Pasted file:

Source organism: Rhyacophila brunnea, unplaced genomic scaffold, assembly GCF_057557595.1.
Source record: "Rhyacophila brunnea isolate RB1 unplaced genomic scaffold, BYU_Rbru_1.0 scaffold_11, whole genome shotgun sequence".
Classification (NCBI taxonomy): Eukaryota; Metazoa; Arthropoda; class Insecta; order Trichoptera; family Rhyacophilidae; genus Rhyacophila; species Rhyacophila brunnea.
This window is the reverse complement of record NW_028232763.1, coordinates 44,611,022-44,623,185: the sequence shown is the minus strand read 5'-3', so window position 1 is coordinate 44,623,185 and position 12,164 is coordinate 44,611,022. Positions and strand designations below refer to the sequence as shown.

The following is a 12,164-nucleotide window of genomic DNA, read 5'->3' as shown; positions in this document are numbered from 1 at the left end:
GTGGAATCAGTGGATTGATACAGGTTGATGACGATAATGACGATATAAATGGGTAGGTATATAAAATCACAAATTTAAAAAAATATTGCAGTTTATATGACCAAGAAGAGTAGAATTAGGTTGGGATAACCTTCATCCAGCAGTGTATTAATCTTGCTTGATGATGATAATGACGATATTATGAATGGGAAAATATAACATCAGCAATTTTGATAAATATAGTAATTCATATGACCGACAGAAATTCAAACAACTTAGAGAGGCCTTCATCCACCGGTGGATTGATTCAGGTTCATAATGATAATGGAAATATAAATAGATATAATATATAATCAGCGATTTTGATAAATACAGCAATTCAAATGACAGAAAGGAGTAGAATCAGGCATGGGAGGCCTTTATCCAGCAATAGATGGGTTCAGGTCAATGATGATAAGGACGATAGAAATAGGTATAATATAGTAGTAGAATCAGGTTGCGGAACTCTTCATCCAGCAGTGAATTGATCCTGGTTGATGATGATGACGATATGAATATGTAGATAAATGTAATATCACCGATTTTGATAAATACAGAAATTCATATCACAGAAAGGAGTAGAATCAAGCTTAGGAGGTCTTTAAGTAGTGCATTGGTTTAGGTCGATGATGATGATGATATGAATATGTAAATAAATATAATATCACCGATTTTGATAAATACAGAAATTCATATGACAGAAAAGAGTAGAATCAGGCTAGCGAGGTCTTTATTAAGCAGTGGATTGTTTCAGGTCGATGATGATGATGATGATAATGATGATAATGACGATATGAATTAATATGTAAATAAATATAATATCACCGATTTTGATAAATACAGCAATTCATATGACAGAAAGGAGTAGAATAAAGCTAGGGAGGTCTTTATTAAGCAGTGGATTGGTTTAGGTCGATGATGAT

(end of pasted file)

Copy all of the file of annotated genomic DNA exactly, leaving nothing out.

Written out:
Source organism: Rhyacophila brunnea, unplaced genomic scaffold, assembly GCF_057557595.1.
Source record: "Rhyacophila brunnea isolate RB1 unplaced genomic scaffold, BYU_Rbru_1.0 scaffold_11, whole genome shotgun sequence".
Classification (NCBI taxonomy): Eukaryota; Metazoa; Arthropoda; class Insecta; order Trichoptera; family Rhyacophilidae; genus Rhyacophila; species Rhyacophila brunnea.
This window is the reverse complement of record NW_028232763.1, coordinates 44,611,022-44,623,185: the sequence shown is the minus strand read 5'-3', so window position 1 is coordinate 44,623,185 and position 12,164 is coordinate 44,611,022. Positions and strand designations below refer to the sequence as shown.

The following is a 12,164-nucleotide window of genomic DNA, read 5'->3' as shown; positions in this document are numbered from 1 at the left end:
GTGGAATCAGTGGATTGATACAGGTTGATGACGATAATGACGATATAAATGGGTAGGTATATAAAATCACAAATTTAAAAAAATATTGCAGTTTATATGACCAAGAAGAGTAGAATTAGGTTGGGATAACCTTCATCCAGCAGTGTATTAATCTTGCTTGATGATGATAATGACGATATTATGAATGGGAAAATATAACATCAGCAATTTTGATAAATATAGTAATTCATATGACCGACAGAAATTCAAACAACTTAGAGAGGCCTTCATCCACCGGTGGATTGATTCAGGTTCATAATGATAATGGAAATATAAATAGATATAATATATAATCAGCGATTTTGATAAATACAGCAATTCAAATGACAGAAAGGAGTAGAATCAGGCATGGGAGGCCTTTATCCAGCAATAGATGGGTTCAGGTCAATGATGATAAGGACGATAGAAATAGGTATAATATAGTAGTAGAATCAGGTTGCGGAACTCTTCATCCAGCAGTGAATTGATCCTGGTTGATGATGATGACGATATGAATATGTAGATAAATGTAATATCACCGATTTTGATAAATACAGAAATTCATATCACAGAAAGGAGTAGAATCAAGCTTAGGAGGTCTTTAAGTAGTGCATTGGTTTAGGTCGATGATGATGATGATATGAATATGTAAATAAATATAATATCACCGATTTTGATAAATACAGAAATTCATATGACAGAAAAGAGTAGAATCAGGCTAGCGAGGTCTTTATTAAGCAGTGGATTGTTTCAGGTCGATGATGATGATGATGATAATGATGATAATGACGATATGAATTAATATGTAAATAAATATAATATCACCGATTTTGATAAATACAGCAATTCATATGACAGAAAGGAGTAGAATAAAGCTAGGGAGGTCTTTATTAAGCAGTGGATTGGTTTAGGTCGATGATGAT